Sec. 9. Subsection (f) of section 18-88 of the general statutes is repealed and the following is substituted in lieu thereof (Effective October 1, 2018):

(f) Any political subdivision of the state or federal government, [or] any private nonprofit entity, including one which receives all or part of its revenues from any political subdivision of the state or federal government or any benefit corporation created under chapter 604, may purchase any articles, materials or products required by it which are produced or manufactured by the institution industries, and any person may purchase products and by-products of farming operations in accordance with section 53-329. The commissioner may promulgate and circulate at sufficiently frequent intervals for distribution to the Commissioner of Administrative Services, the Comptroller and such political subdivisions a catalog showing styles, designs, sizes and varieties of all articles, materials and products manufactured and produced at the institutions and periodical price lists for all such articles.

Sec. 10. Subsection (b) of section 18-85 of the general statutes is repealed and the following is substituted in lieu thereof (Effective October 1, 2018):

(b) Compensation so earned shall be deposited, under the direction of the Commissioner of Correction, in an account in a savings bank or state bank and trust company in this state or an account administered by the State Treasurer. Any compensation so earned shall be paid to the inmate on the inmate's release from incarceration, except that the commissioner may, while the inmate is in custody, disburse any compensation earned by such inmate in accordance with the following priorities: (1) Federal taxes due; (2) restitution or payment of compensation to a crime victim ordered by any court of competent jurisdiction; (3) payment of a civil judgment rendered in favor of a crime victim by any court of competent jurisdiction; (4) victims compensation through the criminal injuries account administered by the Office of Victim Services; (5) state taxes due; (6) support of the inmate's dependents, if any; (7) the inmate's necessary travel expense to and from work and other incidental expenses; (8) [deposits credited to the inmate's discharge savings account under section 18-84a; (9)] costs of such inmate's incarceration under section 18-85a, as amended by this act, and regulations adopted in accordance with said section; and [(10)] (9) payment to the clerk of the court in which an inmate, confined in a correctional facility only for payment of a fine, was convicted, such portion of such compensation as is necessary to pay such fine. Any interest that accrues shall be credited to any institutional fund established for the welfare of inmates. Compensation under this section shall be in addition to any compensation received or credited under section 18-50.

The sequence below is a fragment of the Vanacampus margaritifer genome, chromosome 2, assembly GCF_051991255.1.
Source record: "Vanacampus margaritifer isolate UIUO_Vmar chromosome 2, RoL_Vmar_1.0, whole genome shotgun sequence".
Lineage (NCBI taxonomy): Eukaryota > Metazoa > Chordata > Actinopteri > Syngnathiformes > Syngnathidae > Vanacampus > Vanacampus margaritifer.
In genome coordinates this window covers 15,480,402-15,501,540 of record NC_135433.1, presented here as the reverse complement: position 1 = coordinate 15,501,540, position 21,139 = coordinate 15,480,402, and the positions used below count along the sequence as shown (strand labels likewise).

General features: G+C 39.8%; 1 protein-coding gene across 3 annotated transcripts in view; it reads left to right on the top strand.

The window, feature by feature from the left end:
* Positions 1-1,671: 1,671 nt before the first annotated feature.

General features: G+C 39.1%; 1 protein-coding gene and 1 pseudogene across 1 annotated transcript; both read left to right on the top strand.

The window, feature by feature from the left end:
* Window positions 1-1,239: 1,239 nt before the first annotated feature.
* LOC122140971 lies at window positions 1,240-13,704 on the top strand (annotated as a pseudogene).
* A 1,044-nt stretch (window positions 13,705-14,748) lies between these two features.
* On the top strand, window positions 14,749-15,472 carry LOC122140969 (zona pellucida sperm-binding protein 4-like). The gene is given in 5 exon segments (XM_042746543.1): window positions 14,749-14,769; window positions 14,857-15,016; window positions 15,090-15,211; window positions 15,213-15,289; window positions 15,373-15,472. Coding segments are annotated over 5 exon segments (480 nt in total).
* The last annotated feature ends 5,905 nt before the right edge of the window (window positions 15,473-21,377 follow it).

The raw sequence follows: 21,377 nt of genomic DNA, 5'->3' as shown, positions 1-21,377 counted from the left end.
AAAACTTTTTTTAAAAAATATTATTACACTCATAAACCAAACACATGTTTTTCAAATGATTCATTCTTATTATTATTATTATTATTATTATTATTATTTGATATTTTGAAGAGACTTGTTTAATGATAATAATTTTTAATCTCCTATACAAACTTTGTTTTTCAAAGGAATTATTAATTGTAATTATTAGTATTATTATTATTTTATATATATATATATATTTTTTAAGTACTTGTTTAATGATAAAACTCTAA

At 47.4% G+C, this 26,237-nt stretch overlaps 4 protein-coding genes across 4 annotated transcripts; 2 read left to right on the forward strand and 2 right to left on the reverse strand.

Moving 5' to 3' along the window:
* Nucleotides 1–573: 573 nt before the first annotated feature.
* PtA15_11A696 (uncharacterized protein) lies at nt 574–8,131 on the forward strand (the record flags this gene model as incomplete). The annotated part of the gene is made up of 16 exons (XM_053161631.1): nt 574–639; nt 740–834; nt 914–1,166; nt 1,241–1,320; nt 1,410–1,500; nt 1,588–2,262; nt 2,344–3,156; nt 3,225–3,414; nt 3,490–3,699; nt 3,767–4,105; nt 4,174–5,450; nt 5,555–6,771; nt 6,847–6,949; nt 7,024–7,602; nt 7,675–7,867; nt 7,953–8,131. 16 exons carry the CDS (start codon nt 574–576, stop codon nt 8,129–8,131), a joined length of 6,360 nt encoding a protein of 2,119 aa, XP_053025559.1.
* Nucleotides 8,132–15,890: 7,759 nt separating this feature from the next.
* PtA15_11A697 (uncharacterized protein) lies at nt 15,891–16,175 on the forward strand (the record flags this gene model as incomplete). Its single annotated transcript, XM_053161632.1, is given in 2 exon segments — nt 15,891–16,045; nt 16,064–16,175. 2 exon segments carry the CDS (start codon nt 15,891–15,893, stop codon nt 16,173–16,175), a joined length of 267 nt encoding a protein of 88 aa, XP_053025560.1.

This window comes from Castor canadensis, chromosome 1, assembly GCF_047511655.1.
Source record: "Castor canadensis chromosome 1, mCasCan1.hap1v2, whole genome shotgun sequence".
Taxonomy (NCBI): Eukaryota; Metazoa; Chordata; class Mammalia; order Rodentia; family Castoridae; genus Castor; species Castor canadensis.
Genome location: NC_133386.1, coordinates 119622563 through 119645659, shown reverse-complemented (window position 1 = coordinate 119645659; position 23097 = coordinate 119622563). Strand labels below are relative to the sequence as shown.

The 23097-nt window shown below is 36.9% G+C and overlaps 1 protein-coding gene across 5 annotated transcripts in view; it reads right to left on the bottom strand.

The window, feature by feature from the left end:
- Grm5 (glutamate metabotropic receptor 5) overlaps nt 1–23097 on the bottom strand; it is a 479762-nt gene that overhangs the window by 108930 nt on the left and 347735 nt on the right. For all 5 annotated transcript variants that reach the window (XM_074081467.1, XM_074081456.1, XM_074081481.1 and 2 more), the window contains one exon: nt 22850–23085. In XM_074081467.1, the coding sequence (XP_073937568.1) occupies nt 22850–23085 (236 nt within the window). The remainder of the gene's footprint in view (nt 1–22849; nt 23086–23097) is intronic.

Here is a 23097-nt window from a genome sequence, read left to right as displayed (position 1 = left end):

Sec. 11. Subsection (b) of section 18-85a of the general statutes is repealed and the following is substituted in lieu thereof (Effective October 1, 2018):

(b) The state shall have a claim against each inmate for the costs of such inmate's incarceration under this section, and regulations adopted in accordance with this section, for which the state has not been reimbursed. Any property owned by such inmate may be used to satisfy such claim, except property that is: (1) Exempt pursuant to section 52-352b or 52-352d, except as provided in subsection (b) of section 52-321a; (2) subject to the provisions of section 54-218; (3) acquired by such inmate after the inmate is released from incarceration, but not including property so acquired that is subject to the provisions of section 18-85b, 18-85c or 52-367c, and except as provided in subsection (b) of section 52-321a; or (4) acquired by such inmate for work performed during incarceration as part of a program designated or defined in regulations adopted by the Commissioner of Correction, in accordance with the provisions of chapter 54, as a job training, skill development or career opportunity or enhancement program, other than a pilot program established pursuant to section 18-90b, as amended by this act, except that the commissioner may assess a fee for participation in any such program. [; or (5) credited to a discharge savings account pursuant to section 18-84a, not in excess of one thousand dollars.] In addition to other remedies available at law, the Attorney General, on request of the Commissioner of Correction, may bring an action in the superior court for the judicial district of Hartford to enforce such claim, provided no such action shall be brought but within two years from the date the inmate is released from incarceration or, if the inmate dies while in the custody of the commissioner, within two years from the date of the inmate's death, except that such limitation period shall not apply if such property was fraudulently concealed from the state.

Sec. 12. Subsection (f) of section 18-90b of the general statutes is repealed and the following is substituted in lieu thereof (Effective October 1, 2018):

(f) Nothing in this section shall be deemed to restore in whole or in part the civil rights of any inmate. No inmate compensated for participation in the program shall be considered to be an employee of the state or exempt from the provisions of [(1) section 18-84a, or (2)] section 18-85a, as amended by this act, and regulations adopted in accordance with said section.